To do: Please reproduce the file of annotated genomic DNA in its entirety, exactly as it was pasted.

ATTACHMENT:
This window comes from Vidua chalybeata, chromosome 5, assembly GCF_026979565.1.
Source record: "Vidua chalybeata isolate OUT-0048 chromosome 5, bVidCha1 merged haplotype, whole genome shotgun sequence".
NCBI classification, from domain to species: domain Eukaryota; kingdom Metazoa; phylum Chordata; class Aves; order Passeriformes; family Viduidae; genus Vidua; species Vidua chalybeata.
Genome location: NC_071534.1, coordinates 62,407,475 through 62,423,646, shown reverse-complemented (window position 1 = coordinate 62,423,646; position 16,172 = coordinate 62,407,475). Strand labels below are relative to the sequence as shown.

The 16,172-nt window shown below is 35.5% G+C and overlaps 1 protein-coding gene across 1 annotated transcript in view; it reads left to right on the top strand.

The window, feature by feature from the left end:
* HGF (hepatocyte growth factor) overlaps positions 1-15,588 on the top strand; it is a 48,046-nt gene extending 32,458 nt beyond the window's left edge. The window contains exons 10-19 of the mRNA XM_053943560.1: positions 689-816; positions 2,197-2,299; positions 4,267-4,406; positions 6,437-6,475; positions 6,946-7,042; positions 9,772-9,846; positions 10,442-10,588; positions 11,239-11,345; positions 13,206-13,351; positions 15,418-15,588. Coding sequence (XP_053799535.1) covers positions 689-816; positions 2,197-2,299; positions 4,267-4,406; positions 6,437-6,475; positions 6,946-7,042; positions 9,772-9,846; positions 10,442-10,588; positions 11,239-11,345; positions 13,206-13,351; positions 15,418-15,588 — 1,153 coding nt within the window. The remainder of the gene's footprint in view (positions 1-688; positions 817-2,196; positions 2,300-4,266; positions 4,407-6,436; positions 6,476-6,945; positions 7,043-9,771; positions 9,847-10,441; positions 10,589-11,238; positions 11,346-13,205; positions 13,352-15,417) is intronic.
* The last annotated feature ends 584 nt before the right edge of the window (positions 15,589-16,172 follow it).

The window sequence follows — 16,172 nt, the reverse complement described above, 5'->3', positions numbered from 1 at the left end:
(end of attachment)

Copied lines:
This window comes from Vidua chalybeata, chromosome 5, assembly GCF_026979565.1.
Source record: "Vidua chalybeata isolate OUT-0048 chromosome 5, bVidCha1 merged haplotype, whole genome shotgun sequence".
NCBI classification, from domain to species: domain Eukaryota; kingdom Metazoa; phylum Chordata; class Aves; order Passeriformes; family Viduidae; genus Vidua; species Vidua chalybeata.
Genome location: NC_071534.1, coordinates 62,407,475 through 62,423,646, shown reverse-complemented (window position 1 = coordinate 62,423,646; position 16,172 = coordinate 62,407,475). Strand labels below are relative to the sequence as shown.

The 16,172-nt window shown below is 35.5% G+C and overlaps 1 protein-coding gene across 1 annotated transcript in view; it reads left to right on the top strand.

The window, feature by feature from the left end:
* HGF (hepatocyte growth factor) overlaps positions 1-15,588 on the top strand; it is a 48,046-nt gene extending 32,458 nt beyond the window's left edge. The window contains exons 10-19 of the mRNA XM_053943560.1: positions 689-816; positions 2,197-2,299; positions 4,267-4,406; positions 6,437-6,475; positions 6,946-7,042; positions 9,772-9,846; positions 10,442-10,588; positions 11,239-11,345; positions 13,206-13,351; positions 15,418-15,588. Coding sequence (XP_053799535.1) covers positions 689-816; positions 2,197-2,299; positions 4,267-4,406; positions 6,437-6,475; positions 6,946-7,042; positions 9,772-9,846; positions 10,442-10,588; positions 11,239-11,345; positions 13,206-13,351; positions 15,418-15,588 — 1,153 coding nt within the window. The remainder of the gene's footprint in view (positions 1-688; positions 817-2,196; positions 2,300-4,266; positions 4,407-6,436; positions 6,476-6,945; positions 7,043-9,771; positions 9,847-10,441; positions 10,589-11,238; positions 11,346-13,205; positions 13,352-15,417) is intronic.
* The last annotated feature ends 584 nt before the right edge of the window (positions 15,589-16,172 follow it).

The window sequence follows — 16,172 nt, the reverse complement described above, 5'->3', positions numbered from 1 at the left end: